Monthly residuals are a wonderful method of increasing your income, getting paid for things you did in the past that continue to generate money for you. Those who qualify receive a check or electronic payment every month based on work completed in the past. Many sales and marketing people earn monthly residuals by selling a product or service that generates income months or years after the original sale.
For example, you might sell a life insurance policy with a 10-year term. The insured pays his monthly premium religiously. The insurance company then pays the selling agent monthly residuals — a percentage of the monthly premium — for up to 10 years.
TL;DR (Too Long; Didn't Read)
Monthly residuals are income checks that come in from work that you previously completed. That work was performed once, but is still generating money for you.
Types of Income
There are three primary types of income you might earn. Active income is your compensation from working at a job. You basically trade "hours for money." Your employer pays you an amount based on your hours worked or the sales you make while at the workplace.
Portfolio income involves money you make from interest, dividends, royalties or capital gains, when you sell an asset — stock, real estate, etc. — after owning it for some period. Passive income includes monthly residuals, which represent regular income you earn, not for active participation now, but for your past achievements.
Jobs Typically Paying Residual Income
Insurance agents, authors, credit card processing professionals, multilevel marketing participants and actors are good examples of people who often receive monthly, quarterly, semiannual or annual residual income. For example, your job is to sell credit card processing services to retail merchants.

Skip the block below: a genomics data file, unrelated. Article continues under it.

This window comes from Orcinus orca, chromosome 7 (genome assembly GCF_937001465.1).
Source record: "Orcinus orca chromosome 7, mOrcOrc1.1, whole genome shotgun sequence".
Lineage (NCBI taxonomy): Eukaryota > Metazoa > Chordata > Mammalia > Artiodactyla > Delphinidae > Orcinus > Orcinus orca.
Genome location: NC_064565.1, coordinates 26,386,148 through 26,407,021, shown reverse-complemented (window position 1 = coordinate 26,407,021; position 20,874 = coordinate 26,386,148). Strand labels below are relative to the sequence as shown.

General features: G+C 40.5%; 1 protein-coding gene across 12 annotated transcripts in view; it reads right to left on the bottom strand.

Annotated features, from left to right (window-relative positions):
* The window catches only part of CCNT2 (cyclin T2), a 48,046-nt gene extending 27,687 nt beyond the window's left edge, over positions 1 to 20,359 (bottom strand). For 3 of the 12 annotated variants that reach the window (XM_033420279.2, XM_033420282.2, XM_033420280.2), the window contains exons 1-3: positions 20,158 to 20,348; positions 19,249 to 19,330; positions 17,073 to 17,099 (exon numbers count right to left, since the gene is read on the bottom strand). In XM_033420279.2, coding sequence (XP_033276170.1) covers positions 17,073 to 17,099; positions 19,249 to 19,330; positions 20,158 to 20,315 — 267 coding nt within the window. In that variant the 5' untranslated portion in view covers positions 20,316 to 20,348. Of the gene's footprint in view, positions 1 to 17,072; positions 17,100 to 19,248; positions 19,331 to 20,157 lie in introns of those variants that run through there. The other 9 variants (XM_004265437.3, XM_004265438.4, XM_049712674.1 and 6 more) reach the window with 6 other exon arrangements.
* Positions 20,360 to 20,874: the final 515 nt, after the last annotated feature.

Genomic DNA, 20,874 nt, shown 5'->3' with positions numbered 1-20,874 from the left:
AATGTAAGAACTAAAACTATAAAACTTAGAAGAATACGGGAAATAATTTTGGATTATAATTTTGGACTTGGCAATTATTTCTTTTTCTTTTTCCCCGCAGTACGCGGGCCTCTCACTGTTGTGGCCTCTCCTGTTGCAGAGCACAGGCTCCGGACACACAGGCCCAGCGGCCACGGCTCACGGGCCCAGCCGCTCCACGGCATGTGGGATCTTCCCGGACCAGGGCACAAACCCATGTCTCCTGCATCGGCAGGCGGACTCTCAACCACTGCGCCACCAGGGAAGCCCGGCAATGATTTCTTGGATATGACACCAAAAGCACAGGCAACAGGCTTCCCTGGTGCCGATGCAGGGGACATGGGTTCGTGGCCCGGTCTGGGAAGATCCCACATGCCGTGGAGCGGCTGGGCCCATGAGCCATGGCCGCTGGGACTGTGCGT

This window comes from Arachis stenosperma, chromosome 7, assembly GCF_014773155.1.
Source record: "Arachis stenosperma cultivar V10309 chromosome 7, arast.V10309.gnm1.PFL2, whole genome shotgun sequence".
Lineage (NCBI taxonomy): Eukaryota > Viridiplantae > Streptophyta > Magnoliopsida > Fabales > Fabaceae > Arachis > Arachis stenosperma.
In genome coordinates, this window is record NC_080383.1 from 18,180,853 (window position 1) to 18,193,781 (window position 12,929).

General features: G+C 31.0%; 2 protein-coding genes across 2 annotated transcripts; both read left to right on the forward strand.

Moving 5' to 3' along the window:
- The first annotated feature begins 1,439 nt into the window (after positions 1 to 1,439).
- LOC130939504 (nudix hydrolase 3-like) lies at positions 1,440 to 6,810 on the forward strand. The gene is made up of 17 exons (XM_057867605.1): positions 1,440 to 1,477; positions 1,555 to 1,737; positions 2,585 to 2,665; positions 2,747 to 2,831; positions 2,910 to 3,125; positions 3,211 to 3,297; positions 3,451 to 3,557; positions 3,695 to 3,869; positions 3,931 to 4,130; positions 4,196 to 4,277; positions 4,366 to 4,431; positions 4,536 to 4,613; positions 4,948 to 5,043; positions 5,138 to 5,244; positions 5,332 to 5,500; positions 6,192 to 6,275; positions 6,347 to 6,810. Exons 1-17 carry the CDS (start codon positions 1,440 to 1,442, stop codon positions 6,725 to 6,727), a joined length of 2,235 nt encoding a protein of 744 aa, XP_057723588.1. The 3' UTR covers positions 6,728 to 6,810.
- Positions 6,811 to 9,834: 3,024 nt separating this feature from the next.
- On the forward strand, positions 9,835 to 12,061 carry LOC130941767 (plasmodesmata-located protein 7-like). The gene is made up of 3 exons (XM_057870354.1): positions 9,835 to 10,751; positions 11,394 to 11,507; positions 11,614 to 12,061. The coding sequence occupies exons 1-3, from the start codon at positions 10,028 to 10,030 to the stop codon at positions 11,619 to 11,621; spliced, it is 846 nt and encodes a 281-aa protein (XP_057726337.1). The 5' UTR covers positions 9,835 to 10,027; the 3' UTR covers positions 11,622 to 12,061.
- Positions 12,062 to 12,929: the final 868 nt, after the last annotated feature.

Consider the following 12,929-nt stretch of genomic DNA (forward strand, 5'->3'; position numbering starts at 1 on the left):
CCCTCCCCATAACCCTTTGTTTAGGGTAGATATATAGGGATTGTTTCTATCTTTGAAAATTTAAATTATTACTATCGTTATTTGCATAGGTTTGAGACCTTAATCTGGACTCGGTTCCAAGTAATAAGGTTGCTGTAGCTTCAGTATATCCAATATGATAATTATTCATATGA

A merchant signs a card-processing contract with your company. First, you will receive active income for making the sale. Every month thereafter, as long as the merchant stays with your company, you receive monthly residual payments based on the merchant's credit card sales volume. The more merchants you have, the higher your monthly residual income.
Jobs Paying Monthly Residuals
In addition to the noted jobs, there are many others that include monthly residuals. Use this rule of thumb: Industries that offer products or services that involve "pay as you go" contracts or agreements often pay monthly residuals to sales employees. For example, alarm companies selling ongoing home or business monitoring for a monthly fee may offer residual income to those who sell this service.
In some cases, jobs that involve referring prospects for services that continue month-to-month also pay residuals. Always verify that, regardless of the industry, a job you're considering does or does not pay monthly residuals. Never assume.
Monthly Residual Strategies
In addition to the obvious — increasing your monthly income — many people develop specific investment plans for their monthly residuals. Popular strategies include allocating monthly residuals to a retirement account, a down payment on a home, education expenses and an emergency fund. Your strategy should include establishing a reserve for income taxes if you receive residuals in full, without withheld taxes. This prevents unwelcome surprises at tax time.